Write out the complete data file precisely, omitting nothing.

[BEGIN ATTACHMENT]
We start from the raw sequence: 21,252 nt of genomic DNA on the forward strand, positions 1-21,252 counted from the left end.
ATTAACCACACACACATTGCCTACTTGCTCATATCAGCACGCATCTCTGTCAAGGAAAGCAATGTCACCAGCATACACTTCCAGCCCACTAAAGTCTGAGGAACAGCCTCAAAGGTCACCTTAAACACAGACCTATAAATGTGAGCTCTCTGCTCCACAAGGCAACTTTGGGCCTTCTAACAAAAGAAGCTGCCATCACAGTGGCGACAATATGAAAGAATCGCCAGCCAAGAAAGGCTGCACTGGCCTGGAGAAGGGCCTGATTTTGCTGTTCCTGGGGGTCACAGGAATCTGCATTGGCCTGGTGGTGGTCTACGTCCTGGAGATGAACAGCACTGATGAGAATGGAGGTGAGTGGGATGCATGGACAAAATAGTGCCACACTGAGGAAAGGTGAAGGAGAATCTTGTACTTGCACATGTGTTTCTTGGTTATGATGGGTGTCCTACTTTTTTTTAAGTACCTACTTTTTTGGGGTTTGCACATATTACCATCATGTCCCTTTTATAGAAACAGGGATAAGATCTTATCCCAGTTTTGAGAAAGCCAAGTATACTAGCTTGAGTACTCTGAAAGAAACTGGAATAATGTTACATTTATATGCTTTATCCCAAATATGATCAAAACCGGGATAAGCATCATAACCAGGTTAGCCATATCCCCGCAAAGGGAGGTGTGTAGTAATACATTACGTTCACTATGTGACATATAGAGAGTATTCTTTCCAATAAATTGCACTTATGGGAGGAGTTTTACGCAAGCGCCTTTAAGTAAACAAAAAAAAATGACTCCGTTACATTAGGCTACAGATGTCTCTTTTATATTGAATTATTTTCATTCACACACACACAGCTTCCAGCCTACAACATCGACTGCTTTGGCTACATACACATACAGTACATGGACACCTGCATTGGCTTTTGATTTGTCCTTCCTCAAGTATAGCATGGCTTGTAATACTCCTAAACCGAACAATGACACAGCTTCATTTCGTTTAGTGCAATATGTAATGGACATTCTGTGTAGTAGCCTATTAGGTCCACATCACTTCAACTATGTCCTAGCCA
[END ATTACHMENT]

We start from the raw sequence: 21,252 nt of genomic DNA on the forward strand, positions 1-21,252 counted from the left end.
ATTAACCACACACACATTGCCTACTTGCTCATATCAGCACGCATCTCTGTCAAGGAAAGCAATGTCACCAGCATACACTTCCAGCCCACTAAAGTCTGAGGAACAGCCTCAAAGGTCACCTTAAACACAGACCTATAAATGTGAGCTCTCTGCTCCACAAGGCAACTTTGGGCCTTCTAACAAAAGAAGCTGCCATCACAGTGGCGACAATATGAAAGAATCGCCAGCCAAGAAAGGCTGCACTGGCCTGGAGAAGGGCCTGATTTTGCTGTTCCTGGGGGTCACAGGAATCTGCATTGGCCTGGTGGTGGTCTACGTCCTGGAGATGAACAGCACTGATGAGAATGGAGGTGAGTGGGATGCATGGACAAAATAGTGCCACACTGAGGAAAGGTGAAGGAGAATCTTGTACTTGCACATGTGTTTCTTGGTTATGATGGGTGTCCTACTTTTTTTTAAGTACCTACTTTTTTGGGGTTTGCACATATTACCATCATGTCCCTTTTATAGAAACAGGGATAAGATCTTATCCCAGTTTTGAGAAAGCCAAGTATACTAGCTTGAGTACTCTGAAAGAAACTGGAATAATGTTACATTTATATGCTTTATCCCAAATATGATCAAAACCGGGATAAGCATCATAACCAGGTTAGCCATATCCCCGCAAAGGGAGGTGTGTAGTAATACATTACGTTCACTATGTGACATATAGAGAGTATTCTTTCCAATAAATTGCACTTATGGGAGGAGTTTTACGCAAGCGCCTTTAAGTAAACAAAAAAAAATGACTCCGTTACATTAGGCTACAGATGTCTCTTTTATATTGAATTATTTTCATTCACACACACACAGCTTCCAGCCTACAACATCGACTGCTTTGGCTACATACACATACAGTACATGGACACCTGCATTGGCTTTTGATTTGTCCTTCCTCAAGTATAGCATGGCTTGTAATACTCCTAAACCGAACAATGACACAGCTTCATTTCGTTTAGTGCAATATGTAATGGACATTCTGTGTAGTAGCCTATTAGGTCCACATCACTTCAACTATGTCCTAGCCA